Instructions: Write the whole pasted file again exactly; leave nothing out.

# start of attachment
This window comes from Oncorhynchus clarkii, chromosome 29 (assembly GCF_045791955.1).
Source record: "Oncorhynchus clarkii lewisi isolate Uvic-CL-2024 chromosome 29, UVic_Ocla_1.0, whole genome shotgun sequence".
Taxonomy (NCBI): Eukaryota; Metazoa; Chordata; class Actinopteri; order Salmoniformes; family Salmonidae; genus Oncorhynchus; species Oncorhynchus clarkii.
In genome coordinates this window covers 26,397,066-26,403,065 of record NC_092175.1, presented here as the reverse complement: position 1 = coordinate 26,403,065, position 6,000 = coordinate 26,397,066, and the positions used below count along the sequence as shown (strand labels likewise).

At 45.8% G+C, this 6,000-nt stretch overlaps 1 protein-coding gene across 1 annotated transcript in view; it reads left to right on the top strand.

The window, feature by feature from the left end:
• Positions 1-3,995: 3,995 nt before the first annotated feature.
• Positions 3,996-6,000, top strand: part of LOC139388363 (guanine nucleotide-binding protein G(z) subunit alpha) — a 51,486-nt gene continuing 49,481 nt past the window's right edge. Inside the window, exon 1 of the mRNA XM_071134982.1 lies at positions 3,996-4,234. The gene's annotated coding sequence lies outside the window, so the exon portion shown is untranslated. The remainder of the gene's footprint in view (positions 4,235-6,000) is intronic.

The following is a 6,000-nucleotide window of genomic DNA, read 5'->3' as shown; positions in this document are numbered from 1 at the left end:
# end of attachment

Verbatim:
This window comes from Oncorhynchus clarkii, chromosome 29 (assembly GCF_045791955.1).
Source record: "Oncorhynchus clarkii lewisi isolate Uvic-CL-2024 chromosome 29, UVic_Ocla_1.0, whole genome shotgun sequence".
Taxonomy (NCBI): Eukaryota; Metazoa; Chordata; class Actinopteri; order Salmoniformes; family Salmonidae; genus Oncorhynchus; species Oncorhynchus clarkii.
In genome coordinates this window covers 26,397,066-26,403,065 of record NC_092175.1, presented here as the reverse complement: position 1 = coordinate 26,403,065, position 6,000 = coordinate 26,397,066, and the positions used below count along the sequence as shown (strand labels likewise).

At 45.8% G+C, this 6,000-nt stretch overlaps 1 protein-coding gene across 1 annotated transcript in view; it reads left to right on the top strand.

The window, feature by feature from the left end:
• Positions 1-3,995: 3,995 nt before the first annotated feature.
• Positions 3,996-6,000, top strand: part of LOC139388363 (guanine nucleotide-binding protein G(z) subunit alpha) — a 51,486-nt gene continuing 49,481 nt past the window's right edge. Inside the window, exon 1 of the mRNA XM_071134982.1 lies at positions 3,996-4,234. The gene's annotated coding sequence lies outside the window, so the exon portion shown is untranslated. The remainder of the gene's footprint in view (positions 4,235-6,000) is intronic.

The following is a 6,000-nucleotide window of genomic DNA, read 5'->3' as shown; positions in this document are numbered from 1 at the left end: